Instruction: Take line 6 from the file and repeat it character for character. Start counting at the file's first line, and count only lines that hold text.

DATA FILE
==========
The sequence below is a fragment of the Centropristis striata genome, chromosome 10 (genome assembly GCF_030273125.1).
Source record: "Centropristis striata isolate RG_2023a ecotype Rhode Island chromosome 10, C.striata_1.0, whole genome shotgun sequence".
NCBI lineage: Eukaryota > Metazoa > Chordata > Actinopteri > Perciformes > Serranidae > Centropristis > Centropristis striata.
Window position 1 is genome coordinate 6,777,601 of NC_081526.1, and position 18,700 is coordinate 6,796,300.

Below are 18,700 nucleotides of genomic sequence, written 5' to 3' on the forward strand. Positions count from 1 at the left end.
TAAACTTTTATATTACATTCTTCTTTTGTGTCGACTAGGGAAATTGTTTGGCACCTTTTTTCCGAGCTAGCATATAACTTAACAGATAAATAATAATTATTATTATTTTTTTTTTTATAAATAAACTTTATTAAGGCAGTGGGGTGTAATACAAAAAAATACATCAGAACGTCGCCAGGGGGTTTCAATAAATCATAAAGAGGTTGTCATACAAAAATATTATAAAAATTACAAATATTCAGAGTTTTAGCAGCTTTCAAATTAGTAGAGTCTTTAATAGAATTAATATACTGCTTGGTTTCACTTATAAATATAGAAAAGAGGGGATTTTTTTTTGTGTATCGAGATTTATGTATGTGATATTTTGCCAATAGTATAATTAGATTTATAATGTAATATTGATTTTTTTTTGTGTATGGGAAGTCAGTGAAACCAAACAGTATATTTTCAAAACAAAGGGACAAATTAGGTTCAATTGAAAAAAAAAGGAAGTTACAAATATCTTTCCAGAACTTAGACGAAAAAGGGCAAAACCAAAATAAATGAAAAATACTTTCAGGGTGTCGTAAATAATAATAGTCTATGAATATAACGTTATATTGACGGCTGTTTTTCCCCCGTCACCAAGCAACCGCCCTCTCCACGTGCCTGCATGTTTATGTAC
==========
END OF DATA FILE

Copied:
TAAACTTTTATATTACATTCTTCTTTTGTGTCGACTAGGGAAATTGTTTGGCACCTTTTTTCCGAGCTAGCATATAACTTAACAGATAAATAATAATTATTATTATTTTTTTTTTTATAAATAAACTTTATTAAGGCAGTGGGGTGTAATACAAAAAAATACATCAGAACGTCGCCAGGGGGTTTCAATAAATCATAAAGAGGTTGTCATACAAAAATATTATAAAAATTACAAATATTCAGAGTTTTAGCAGCTTTCAAATTAGTAGAGTCTTTAATAGAATTAATATACTGCTTGGTTTCACTTATAAATATAGAAAAGAGGGGATTTTTTTTTGTGTATCGAGATTTATGTATGTGATATTTTGCCAATAGTATAATTAGATTTATAATGTAATATTGATTTTTTTTTGTGTATGGGAAGTCAGTGAAACCAAACAGTATATTTTCAAAACAAAGGGACAAATTAGGTTCAATTGAAAAAAAAAGGAAGTTACAAATATCTTTCCAGAACTTAGACGAAAAAGGGCAAAACCAAAATAAATGAAAAATACTTTCAGGGTGTCGTAAATAATAATAGTCTATGAATATAACGTTATATTGACGGCTGTTTTTCCCCCGTCACCAAGCAACCGCCCTCTCCACGTGCCTGCATGTTTATGTAC